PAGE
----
Reminder: the way you communicate your message will bear heavily on its believability, always fragile at best. Which is why, initially, you may wish to unveil your corrective message before smaller meetings and presentations rather than using higher-profile news releases.

Obviously, to show how far the program has come in impacting perception, and thus behaviors, a second perception monitoring session will be needed. The result will be your first progress report and, happily, you can use many of the same questions used in your benchmark session. Only difference now, you’ll be watching for signs that the bad news perception is being altered in your direction.

No program can keep running at 90 miles per hour, so if yours slows down, either add more communications tactics, or increase their frequencies, or both.

No, public relations is not “pretty much all about press releases, broadcast plugs, brochures and special events.”

It IS all about achieving an organization’s operating objectives. And in the process doing something really significant about the behaviors of those important outside audiences that MOST affect the organization, then persuading them to the unit’s way of thinking, and moving them to take actions that allow the organization to succeed.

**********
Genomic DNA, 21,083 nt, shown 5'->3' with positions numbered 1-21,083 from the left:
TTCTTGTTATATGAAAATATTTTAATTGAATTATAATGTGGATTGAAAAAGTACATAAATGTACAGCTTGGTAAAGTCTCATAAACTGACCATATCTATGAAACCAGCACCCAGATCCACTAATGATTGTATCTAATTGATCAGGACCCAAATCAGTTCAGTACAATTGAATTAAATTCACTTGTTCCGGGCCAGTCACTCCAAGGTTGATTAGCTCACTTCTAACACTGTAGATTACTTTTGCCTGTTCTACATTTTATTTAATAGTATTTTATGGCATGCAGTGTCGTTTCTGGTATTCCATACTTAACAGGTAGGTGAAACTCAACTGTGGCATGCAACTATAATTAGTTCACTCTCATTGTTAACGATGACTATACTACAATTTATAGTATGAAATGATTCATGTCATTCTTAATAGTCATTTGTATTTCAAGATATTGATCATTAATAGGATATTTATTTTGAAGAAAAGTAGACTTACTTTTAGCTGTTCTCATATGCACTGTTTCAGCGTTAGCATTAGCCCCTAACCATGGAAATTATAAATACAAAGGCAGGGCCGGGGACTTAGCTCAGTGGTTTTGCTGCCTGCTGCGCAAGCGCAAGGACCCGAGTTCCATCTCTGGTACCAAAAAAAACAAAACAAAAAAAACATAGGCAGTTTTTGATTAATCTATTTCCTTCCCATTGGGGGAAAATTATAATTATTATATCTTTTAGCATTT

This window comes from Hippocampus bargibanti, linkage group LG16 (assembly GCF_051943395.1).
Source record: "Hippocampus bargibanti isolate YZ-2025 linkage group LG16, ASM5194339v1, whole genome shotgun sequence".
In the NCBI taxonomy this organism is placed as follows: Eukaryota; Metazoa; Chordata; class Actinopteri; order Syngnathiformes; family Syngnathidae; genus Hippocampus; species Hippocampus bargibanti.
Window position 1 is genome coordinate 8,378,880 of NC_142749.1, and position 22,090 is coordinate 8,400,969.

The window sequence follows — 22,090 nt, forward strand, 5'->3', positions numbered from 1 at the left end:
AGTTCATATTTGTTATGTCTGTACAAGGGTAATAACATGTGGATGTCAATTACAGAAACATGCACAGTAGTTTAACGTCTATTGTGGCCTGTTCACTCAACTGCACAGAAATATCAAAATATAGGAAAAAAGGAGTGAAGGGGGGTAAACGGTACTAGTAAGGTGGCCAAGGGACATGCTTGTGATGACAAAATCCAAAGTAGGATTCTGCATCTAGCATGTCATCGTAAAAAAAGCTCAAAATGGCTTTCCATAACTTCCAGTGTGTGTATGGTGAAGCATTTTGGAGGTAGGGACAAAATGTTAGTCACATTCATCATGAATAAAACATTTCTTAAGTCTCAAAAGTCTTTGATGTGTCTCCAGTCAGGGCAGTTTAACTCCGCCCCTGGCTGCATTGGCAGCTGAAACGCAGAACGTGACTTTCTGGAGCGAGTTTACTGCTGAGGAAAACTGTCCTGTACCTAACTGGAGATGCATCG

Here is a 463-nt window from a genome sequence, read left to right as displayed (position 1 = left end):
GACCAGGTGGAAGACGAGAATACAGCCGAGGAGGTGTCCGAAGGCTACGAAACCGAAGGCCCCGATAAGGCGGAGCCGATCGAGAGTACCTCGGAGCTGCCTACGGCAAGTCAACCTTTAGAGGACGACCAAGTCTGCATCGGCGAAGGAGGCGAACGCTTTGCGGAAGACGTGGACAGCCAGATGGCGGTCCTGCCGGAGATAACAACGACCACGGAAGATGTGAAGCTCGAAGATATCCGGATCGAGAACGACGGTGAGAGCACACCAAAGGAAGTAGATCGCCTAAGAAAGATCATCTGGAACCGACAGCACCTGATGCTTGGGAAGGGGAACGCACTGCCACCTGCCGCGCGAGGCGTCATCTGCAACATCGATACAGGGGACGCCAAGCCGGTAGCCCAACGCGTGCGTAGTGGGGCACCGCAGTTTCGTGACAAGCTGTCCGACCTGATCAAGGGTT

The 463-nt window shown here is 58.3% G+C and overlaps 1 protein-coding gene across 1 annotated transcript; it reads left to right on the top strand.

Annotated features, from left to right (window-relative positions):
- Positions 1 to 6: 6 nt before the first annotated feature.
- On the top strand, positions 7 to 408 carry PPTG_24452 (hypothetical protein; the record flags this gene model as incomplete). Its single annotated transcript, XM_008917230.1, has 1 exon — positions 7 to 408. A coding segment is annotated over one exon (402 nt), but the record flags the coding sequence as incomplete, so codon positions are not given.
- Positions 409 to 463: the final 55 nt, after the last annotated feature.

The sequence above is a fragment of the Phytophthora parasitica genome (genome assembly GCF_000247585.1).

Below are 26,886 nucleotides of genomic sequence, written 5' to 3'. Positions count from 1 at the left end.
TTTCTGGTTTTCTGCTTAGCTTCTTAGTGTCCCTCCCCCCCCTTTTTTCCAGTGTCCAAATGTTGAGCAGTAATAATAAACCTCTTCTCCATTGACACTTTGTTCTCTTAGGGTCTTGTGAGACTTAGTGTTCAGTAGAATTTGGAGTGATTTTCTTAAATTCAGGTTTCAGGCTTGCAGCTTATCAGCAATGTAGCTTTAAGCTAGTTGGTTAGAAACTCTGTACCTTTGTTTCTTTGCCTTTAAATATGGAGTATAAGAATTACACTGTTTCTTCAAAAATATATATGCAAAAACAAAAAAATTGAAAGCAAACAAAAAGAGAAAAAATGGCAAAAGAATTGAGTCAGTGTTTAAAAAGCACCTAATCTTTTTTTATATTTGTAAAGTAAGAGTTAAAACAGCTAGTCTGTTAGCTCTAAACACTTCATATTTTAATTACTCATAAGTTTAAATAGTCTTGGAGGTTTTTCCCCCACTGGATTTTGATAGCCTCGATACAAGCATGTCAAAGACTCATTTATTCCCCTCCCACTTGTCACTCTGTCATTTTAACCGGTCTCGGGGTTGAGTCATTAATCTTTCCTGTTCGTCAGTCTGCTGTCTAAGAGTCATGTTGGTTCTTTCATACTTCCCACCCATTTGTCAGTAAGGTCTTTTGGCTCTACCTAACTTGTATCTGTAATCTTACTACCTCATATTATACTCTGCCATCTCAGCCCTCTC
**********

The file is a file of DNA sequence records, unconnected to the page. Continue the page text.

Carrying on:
In that way, you get both the quality public relations results you deserve, and the best that public relations has to offer

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Bob Kelly counsels, writes and speaks to business, non-profit and
association managers about using the fundamental premise of public
relations to achieve their operating objectives. He has been DPR,
Pepsi-Cola Co.; AGM-PR, Texaco Inc.; VP-PR, Olin Corp.; VP-PR,
Newport News Shipbuilding & Drydock Co.; director of communi-
cations, U.S. Department of the Interior, and deputy assistant press
secretary, The White House. He holds a bachelor of science degree
from Columbia University, major in public relations. Visit: